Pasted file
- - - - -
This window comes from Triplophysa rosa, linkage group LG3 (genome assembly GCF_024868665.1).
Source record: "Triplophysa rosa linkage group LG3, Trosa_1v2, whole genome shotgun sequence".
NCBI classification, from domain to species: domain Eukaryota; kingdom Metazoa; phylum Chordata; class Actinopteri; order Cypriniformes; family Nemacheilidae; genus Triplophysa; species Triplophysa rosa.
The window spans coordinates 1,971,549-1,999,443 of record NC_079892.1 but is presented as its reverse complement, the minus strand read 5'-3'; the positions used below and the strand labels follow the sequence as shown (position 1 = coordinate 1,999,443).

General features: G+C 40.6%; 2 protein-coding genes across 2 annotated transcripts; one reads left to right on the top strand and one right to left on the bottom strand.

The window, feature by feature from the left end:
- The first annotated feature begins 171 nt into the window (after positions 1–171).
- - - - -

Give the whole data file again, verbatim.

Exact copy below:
This window comes from Triplophysa rosa, linkage group LG3 (genome assembly GCF_024868665.1).
Source record: "Triplophysa rosa linkage group LG3, Trosa_1v2, whole genome shotgun sequence".
NCBI classification, from domain to species: domain Eukaryota; kingdom Metazoa; phylum Chordata; class Actinopteri; order Cypriniformes; family Nemacheilidae; genus Triplophysa; species Triplophysa rosa.
The window spans coordinates 1,971,549-1,999,443 of record NC_079892.1 but is presented as its reverse complement, the minus strand read 5'-3'; the positions used below and the strand labels follow the sequence as shown (position 1 = coordinate 1,999,443).

General features: G+C 40.6%; 2 protein-coding genes across 2 annotated transcripts; one reads left to right on the top strand and one right to left on the bottom strand.

The window, feature by feature from the left end:
- The first annotated feature begins 171 nt into the window (after positions 1–171).